Beware winter’s many respiratory bugs
Winter is winding down on the calendar, but the cold-weather illnesses seem to be cropping up late this year and may be present for a while longer. Each year during this season, we see several illnesses that we know will occur in epidemic fashion. All are contagious, especially in schools and daycares. Here are some of the more common ones:
Bronchiolitis-- usually caused by RSV (or respiratory syncitial virus)-- occurs mainly from January to March and is commonly characterized by wheezing (noisy breathing with exhalation), as well as fevers and ear infections.
This bug can be particularly serious for infants and is a leading cause of hospitalization at this age. In older children it may just seem like a cold, or lead to asthma exacerbations.
Typically, Bronchiolitis can last 5-7 days. Treatment consists of nasal suctioning and fluids, but oxygen may be necessary if symptoms get worse.
Influenza has been mild this winter, but many for many years it is a leading cause of serious illness in children.
Characterized by a sudden onset of fever, chills, muscle aches, tiredness, and cough, Influenza can generally last a week and is very uncomfortable.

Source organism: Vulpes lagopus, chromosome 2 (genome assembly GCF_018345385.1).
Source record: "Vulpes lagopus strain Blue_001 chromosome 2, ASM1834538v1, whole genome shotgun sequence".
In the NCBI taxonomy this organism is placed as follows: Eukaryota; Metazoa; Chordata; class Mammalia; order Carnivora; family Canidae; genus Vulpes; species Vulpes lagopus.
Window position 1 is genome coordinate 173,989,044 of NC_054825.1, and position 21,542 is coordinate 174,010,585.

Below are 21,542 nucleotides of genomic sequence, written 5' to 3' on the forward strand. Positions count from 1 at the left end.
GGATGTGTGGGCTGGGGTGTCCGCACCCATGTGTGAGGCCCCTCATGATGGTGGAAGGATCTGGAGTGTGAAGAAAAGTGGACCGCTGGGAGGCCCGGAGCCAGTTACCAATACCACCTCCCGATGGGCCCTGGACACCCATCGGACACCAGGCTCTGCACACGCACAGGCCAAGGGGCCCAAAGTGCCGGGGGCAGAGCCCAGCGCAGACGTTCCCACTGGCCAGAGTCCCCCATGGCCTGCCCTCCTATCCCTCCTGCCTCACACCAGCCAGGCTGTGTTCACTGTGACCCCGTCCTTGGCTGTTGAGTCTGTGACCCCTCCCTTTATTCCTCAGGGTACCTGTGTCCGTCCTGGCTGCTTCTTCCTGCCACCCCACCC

Treatment is usually symptomatic and includes rest, fluids, pain and cough remedies. Antiviral medication, like Tamiflu, are not as helpful as most think, and can be associated with serious side effects in children.
The flu shot, however, is effective and safe.
A virus that usually occurs more during the fall or early winter, Croup most commonly affects 2 to 6-year-olds.
Often, you can recognize this illness by the barky cough with stridor (noisy breathing while taking in a breath) that accompanies it. It is worse at night.
Croup sounds terrible, but is usually not as serious as the previously mentioned illnesses. A vaporizer and helping a child relax while sitting in a hot, steamy bathroom, or taking your child outside in the cold air, will usually relieve symptoms quickly.
Expect strep throat to linger throughout this winter and spring.
Watch for common symptoms such as a sore throat, fever, headache, and stomachache, but not congestion or a cough.
Kids 4 to 11-years-old are affected most commonly.
Have a throat culture performed to determine a definite positive for this illness. Approximately 20 percent of sore throats in our area will be positive (the rest are viral). Antibiotics quickly cure this illness.
*Several other viruses make the rounds each winter leading to generic upper-respiratory infections (colds). Most children will have up to six a year. Treatment is symptomatic, including rest, fluids, and fever control if needed. Complications of upper-respiratory infections (as well as some of the above mentioned illnesses) can occur such as pneumonia, sinusitis, ear infections, and conjunctivitis (pink eye). In those cases, antibiotics may be needed to treat those.